• Fri
  • Aug 22, 2014
  • Updated: 3:34am

Developers factor in bonus area when bidding, 'so it's not free'

PUBLISHED : Saturday, 30 October, 2010, 12:00am
UPDATED : Saturday, 30 October, 2010, 12:00am

Developers factored in bonus floor area - given by the government in return for their providing 'green features' - when deciding what price to bid for a site, the Real Estate Developers Association said. Therefore it was unfair to say they got the bonus areas at no cost, it said.

The association was keeping all options open in response to the government's new cap on the bonus floor area a developer can claim for building such 'green features', its secretary general, Louis Loong Hon-biu, said.

A judicial review had not been ruled out, but nor had it been seriously considered.

'I can't rule out any possibilities,' Loong said after an association meeting. 'A judicial review is a very serious legal procedure and we haven't considered this direction yet.'

Loong said that when developers bought land at auction, the prices they bid took into account the bonus floor space they could get from including green features such as balconies and bay windows. Developers estimated the total floor area they could build.

Some developers are reportedly upset about the new rules, which take effect early next year, and are seeking legal advice and considering the possibility of a judicial review.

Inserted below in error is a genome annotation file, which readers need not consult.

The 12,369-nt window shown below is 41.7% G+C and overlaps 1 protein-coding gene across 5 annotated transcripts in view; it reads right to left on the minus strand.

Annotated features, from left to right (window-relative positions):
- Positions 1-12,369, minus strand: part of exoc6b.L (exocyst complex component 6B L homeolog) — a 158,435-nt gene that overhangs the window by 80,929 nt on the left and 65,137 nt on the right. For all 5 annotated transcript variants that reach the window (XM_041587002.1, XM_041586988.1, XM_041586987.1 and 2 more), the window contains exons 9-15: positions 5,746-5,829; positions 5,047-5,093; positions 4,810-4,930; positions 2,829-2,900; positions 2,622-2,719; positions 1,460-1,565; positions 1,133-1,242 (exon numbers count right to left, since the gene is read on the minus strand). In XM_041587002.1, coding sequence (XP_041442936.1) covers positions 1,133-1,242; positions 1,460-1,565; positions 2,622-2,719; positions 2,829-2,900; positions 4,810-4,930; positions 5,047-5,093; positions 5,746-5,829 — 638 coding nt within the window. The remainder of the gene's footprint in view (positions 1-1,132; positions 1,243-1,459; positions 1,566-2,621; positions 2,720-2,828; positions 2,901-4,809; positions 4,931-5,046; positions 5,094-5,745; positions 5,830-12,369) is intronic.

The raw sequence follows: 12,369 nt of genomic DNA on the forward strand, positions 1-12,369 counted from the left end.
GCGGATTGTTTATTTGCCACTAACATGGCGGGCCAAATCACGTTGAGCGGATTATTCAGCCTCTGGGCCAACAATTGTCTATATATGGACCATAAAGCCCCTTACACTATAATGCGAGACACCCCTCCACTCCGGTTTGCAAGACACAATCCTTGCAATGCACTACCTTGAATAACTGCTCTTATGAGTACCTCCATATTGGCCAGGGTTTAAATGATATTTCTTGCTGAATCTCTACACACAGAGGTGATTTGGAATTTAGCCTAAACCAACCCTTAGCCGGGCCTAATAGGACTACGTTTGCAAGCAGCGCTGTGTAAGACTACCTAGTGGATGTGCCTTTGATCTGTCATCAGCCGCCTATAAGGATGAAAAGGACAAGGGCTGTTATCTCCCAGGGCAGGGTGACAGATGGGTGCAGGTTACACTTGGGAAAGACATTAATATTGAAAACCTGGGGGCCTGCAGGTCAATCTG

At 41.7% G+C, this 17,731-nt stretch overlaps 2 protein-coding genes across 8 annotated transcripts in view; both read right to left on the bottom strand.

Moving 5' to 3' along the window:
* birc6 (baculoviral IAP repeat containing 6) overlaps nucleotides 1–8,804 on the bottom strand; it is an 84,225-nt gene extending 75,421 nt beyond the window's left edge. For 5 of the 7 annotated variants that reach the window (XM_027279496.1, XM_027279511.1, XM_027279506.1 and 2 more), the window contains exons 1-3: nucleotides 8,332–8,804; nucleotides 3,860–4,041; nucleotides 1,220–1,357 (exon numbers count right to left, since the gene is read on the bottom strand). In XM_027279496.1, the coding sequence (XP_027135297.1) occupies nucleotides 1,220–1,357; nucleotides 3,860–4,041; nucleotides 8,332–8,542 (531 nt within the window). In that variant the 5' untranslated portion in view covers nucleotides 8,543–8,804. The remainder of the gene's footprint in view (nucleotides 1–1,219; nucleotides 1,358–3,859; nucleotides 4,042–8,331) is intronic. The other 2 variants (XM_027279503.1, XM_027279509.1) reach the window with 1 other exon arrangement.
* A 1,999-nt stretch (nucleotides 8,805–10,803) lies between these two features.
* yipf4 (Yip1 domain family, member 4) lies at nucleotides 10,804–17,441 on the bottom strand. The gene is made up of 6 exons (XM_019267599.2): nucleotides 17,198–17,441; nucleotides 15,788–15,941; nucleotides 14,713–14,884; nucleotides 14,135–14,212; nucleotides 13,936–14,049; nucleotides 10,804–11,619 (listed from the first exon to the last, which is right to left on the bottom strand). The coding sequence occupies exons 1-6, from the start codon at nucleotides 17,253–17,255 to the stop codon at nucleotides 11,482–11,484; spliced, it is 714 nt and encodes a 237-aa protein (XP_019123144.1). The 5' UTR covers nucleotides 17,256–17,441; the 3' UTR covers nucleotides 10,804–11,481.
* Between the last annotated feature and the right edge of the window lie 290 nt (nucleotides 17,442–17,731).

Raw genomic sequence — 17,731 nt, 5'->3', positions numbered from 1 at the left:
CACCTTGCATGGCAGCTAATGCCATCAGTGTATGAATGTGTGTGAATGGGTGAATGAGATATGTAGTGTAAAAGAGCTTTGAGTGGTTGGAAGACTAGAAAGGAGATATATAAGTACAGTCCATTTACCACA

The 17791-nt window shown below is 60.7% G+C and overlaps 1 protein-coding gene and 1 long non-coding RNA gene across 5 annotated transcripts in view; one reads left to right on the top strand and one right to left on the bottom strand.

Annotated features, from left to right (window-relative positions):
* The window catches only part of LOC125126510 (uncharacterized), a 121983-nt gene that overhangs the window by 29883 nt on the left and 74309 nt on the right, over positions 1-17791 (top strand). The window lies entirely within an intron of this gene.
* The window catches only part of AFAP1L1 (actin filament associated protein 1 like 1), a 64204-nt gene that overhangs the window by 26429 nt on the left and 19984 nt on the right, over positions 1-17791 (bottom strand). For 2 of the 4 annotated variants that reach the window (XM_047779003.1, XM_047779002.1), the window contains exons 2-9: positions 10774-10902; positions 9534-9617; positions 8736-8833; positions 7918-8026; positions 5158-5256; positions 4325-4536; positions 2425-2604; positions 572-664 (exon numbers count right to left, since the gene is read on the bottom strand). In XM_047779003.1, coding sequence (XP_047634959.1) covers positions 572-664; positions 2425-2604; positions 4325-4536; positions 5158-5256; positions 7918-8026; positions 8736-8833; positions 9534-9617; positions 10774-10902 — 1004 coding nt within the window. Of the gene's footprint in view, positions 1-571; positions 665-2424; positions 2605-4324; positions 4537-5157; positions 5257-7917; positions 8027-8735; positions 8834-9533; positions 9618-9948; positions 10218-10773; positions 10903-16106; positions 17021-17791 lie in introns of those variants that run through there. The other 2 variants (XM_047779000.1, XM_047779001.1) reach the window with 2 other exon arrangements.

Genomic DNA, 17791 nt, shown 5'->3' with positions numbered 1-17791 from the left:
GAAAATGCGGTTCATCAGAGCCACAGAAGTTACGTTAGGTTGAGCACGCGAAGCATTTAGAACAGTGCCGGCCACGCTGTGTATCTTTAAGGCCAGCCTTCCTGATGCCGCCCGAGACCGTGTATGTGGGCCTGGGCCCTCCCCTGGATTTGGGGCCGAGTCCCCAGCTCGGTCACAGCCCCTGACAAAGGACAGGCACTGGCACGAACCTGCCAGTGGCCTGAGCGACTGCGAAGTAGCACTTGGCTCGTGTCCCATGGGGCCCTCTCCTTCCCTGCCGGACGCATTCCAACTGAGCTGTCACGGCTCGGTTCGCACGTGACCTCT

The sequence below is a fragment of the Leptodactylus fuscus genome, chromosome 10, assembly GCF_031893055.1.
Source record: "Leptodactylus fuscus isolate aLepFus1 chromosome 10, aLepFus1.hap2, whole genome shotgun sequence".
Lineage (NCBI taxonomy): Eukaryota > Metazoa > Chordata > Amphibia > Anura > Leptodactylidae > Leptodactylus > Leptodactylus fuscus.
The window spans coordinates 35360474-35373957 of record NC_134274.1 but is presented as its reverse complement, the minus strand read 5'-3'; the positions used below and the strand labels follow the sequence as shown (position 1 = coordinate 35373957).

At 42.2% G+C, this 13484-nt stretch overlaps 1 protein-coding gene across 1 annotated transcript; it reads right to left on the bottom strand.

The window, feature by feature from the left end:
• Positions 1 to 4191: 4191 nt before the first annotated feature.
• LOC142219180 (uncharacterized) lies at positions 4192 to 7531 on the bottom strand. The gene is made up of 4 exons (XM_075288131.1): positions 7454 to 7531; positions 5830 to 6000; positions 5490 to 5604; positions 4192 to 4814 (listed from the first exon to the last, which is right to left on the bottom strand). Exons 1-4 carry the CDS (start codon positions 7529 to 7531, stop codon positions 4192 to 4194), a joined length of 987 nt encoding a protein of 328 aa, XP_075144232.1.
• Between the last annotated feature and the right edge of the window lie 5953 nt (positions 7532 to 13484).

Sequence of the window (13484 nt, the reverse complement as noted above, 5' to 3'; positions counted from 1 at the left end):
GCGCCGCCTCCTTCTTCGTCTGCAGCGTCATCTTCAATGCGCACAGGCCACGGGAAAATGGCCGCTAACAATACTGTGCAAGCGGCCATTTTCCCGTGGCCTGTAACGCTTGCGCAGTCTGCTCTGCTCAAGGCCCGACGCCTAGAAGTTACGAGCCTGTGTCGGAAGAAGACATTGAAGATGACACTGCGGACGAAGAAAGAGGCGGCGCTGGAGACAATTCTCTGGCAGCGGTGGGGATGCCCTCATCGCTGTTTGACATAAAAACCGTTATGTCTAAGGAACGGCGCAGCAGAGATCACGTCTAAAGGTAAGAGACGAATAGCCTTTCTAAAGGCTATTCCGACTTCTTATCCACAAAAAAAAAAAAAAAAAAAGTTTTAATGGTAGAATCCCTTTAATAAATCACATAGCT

Under the new measures announced by the chief executive in his policy address this month, developers seeking bonus floor area would have to obtain certification from the Green Building Council, whose experts would assess the project's environmental performance.

The government also aims to limit the scale of new buildings by capping the amount of floor area devoted to 'green features' and amenities such as clubhouses at 10 per cent of the gross floor area of a development.

At present, they may be exempted from calculations of gross floor area. This has proved a bonanza for developers, who get the areas taken up by most of these facilities free of charge but sell them as part of the gross floor area of a flat.

The practice inflates the scale of a development but shrinks the usable area of flats for homeowners.

Chinese Estates non-executive director Lau Ming-wai said he had not heard about any legal challenges to the new rules.

He said the impact of the changes on Chinese Estates would be small, because it had already submitted building plans for its sites. Besides, he said, the company focused mainly on leasing and shopping malls.

Richfield Group Holdings, a Hong Kong-listed investment holding company providing property brokerage services, said tightening the rules on floor area would not affect its property purchases.

A Development Bureau spokesman said it had no comment on a possible legal challenge.

Limited area

New rules on the floor area of projects take effect next year

The amount of a development's gross floor area taken up by features such as clubhouses will be capped at: 10%

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